2. Description of the Related Art

A superscalar data processing system is a data processing system which includes a microprocessor architecture which is capable of executing multiple instructions per clock cycle. In order to execute multiple instructions per clock cycle, multiple independent functional units that can execute concurrently are required. Instructions are first fetched and then decoded. The overlap of the fetching and decoding of one instruction with the execution of a second instruction is called pipelining. In pipelined superscalar data processing systems, care must be taken to avoid dependencies where multiple instructions are fetched, decoded, and executed in a single cycle.

Some microprocessor architectures utilize a "stack" during the processing of instructions. A stack is a designated dynamic area of memory, either main memory or a cache, that stores temporary logical register information and return addresses of subroutines. The stack includes elements which are the multiple, contiguous storage locations into which data may be stored. The number of elements may expand or contract over time by having elements added to or removed from it. The stack is addressed by a stack pointer which is the address of the top of the stack. The top of the stack is the memory location which contains the data item most recently stored in the stack during a "PUSH" operation. Typically, a stack supports two types of operations, a PUSH and a POP. A PUSH operation adds an element to the top of the stack. A POP operation removes an element from the top of the stack.

A stack is a software programming model. When this model is mapped to hardware, it is implemented in main memory and temporarily resides in a cache. Although the programmer may treat elements in the stack as if they are registers, the elements are not actual physical registers. They are either main memory or cache locations. Therefore, accessing data stored in elements in a stack are subject to the performance problems associated with the accessing of memory.

Therefore a need exists for a method and system in a superscalar data processing system for temporarily designating and utilizing a plurality of physical registers as a stack.

SUMMARY OF THE INVENTION

It is therefore one object of the present invention to provide an improved data processing system.

It is another object of the present invention to provide a method and system for the temporary designation and utilization of a plurality of physical registers as a stack in a superscalar data processing system.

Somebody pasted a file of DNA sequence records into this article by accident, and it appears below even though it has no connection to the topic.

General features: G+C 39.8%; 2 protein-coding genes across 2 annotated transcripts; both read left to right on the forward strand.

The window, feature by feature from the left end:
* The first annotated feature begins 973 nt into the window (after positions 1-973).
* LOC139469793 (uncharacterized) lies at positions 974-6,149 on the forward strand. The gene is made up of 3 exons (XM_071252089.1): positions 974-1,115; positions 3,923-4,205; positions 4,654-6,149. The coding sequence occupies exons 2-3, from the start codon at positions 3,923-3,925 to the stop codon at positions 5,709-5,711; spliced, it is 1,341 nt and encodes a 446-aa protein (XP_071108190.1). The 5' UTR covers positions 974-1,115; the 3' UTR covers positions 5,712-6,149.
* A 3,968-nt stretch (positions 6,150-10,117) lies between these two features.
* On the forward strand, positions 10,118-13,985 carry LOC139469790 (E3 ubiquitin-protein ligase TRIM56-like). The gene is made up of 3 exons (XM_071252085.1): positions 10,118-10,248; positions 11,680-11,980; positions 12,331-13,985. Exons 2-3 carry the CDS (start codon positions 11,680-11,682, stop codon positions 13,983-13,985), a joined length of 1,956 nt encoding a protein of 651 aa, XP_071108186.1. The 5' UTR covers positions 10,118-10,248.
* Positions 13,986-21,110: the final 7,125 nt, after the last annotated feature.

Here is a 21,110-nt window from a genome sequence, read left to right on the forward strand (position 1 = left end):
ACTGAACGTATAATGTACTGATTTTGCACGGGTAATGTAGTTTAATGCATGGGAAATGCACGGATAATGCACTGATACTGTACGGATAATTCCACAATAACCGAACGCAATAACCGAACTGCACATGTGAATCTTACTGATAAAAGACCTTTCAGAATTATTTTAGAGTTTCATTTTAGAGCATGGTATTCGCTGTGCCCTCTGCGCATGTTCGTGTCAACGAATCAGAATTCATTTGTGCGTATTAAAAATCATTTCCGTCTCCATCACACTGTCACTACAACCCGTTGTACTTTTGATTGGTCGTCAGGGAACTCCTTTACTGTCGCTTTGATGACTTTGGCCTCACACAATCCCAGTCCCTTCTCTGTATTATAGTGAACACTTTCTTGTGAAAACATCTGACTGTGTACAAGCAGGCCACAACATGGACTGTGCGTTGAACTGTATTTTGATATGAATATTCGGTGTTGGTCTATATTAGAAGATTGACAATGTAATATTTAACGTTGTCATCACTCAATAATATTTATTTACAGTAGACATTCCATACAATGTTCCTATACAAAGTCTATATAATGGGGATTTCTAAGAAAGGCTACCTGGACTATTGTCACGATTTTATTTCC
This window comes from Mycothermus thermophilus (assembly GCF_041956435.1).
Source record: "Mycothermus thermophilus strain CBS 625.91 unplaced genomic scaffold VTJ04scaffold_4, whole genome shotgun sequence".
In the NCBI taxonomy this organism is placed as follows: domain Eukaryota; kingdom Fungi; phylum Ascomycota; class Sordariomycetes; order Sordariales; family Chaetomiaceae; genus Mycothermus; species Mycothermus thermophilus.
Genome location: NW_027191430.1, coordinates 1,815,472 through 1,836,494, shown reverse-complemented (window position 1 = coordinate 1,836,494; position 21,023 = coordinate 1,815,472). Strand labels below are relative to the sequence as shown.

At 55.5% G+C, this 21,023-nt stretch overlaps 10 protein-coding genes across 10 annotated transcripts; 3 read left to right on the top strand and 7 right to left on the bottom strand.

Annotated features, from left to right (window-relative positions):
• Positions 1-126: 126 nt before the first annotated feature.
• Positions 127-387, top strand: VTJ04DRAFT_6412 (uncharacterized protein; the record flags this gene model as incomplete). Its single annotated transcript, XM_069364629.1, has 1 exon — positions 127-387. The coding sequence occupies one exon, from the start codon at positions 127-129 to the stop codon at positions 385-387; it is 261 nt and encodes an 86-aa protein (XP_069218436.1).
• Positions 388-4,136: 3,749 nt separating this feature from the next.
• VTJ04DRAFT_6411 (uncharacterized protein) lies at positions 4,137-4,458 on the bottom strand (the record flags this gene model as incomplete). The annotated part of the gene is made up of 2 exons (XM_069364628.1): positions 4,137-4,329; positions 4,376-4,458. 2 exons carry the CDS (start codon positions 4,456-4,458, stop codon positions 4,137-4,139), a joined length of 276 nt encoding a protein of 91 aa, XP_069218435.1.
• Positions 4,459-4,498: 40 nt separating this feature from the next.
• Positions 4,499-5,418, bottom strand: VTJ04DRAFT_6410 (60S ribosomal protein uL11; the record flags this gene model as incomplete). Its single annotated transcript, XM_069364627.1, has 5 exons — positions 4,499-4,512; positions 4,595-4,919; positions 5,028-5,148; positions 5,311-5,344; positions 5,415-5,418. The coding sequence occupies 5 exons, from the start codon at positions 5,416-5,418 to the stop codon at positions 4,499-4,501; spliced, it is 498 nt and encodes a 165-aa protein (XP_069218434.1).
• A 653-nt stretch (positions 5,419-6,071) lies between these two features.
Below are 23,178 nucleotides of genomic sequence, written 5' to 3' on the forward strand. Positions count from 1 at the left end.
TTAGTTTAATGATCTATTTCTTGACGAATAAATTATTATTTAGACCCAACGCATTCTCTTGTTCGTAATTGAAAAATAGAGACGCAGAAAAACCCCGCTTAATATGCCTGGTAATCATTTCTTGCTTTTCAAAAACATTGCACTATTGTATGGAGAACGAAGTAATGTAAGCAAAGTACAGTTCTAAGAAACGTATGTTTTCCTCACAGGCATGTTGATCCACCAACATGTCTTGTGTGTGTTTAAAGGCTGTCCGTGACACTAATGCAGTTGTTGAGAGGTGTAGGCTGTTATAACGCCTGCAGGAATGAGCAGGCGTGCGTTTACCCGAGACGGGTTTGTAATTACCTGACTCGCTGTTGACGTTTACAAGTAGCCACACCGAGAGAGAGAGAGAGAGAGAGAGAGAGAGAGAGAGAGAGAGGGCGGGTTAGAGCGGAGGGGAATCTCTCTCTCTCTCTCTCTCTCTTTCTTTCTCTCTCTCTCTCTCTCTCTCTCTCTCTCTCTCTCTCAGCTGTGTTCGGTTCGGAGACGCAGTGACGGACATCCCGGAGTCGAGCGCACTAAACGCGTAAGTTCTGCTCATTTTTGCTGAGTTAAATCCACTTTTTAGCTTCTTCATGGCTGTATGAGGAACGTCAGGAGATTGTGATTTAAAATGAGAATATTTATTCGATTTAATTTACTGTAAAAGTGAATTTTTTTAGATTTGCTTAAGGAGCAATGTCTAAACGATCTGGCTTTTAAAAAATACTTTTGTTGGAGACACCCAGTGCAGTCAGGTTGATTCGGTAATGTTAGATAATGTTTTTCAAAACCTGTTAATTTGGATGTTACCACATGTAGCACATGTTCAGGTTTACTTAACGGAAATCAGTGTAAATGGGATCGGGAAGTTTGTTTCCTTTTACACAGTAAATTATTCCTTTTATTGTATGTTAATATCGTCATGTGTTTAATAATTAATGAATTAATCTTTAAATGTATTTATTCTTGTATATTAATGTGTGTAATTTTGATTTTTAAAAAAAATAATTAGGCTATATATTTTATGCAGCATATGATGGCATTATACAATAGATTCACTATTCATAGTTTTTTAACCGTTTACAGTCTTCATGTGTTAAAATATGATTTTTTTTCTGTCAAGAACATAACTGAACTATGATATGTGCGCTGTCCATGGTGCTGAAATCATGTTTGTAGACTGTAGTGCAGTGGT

It is yet another object of the present invention to provide a method and system in a superscalar data processing system for the determination of a quantity of physical registers to be temporarily designated as a stack and the temporary designation of the physical registers as the stack.

The foregoing objects are achieved as is now described. A method and system in a superscalar data processing system are disclosed for the temporary designation and utilization of a plurality of physical registers as a stack. For each of the multiple instructions to be processed during a single clock cycle by the data processing system, a determination is made whether each of the instructions is a particular type of instruction. If a determination is made that an instruction is a particular type of instruction, a quantity of physical registers to be temporarily designated as a stack is determined utilizing the instruction. A second plurality of physical registers available to be utilized as a stack are determined whether the second plurality of the quantity. The second plurality of physical registers are then temporarily designated and utilized as a stack.

The above as well as additional objectives, features, and advantages of the illustrative embodiment will become apparent in the following detailed written description.

BRIEF DESCRIPTION OF THE DRAWINGS

The novel features are set forth in the appended claims. The present invention itself, however, as well as a preferred mode of use, further objectives and advantages thereof, will best be understood by reference to the following detailed description of the preferred embodiment when read in conjunction with the accompanying drawings, wherein:

FIG. 1 depicts a high level block diagram of a superscalar data processing system 10 which may be utilized to implement the method and system of the present invention;

FIG. 2 illustrates a pictorial representation of a special instruction register and its associated fields for an instruction which moves data between a logical register and a memory location in accordance with the method and system of the present invention;

FIG. 3 depicts a pictorial representation of a special instruction register and its associated fields for an instruction which moves data between memory locations in accordance with the method and system of the present invention;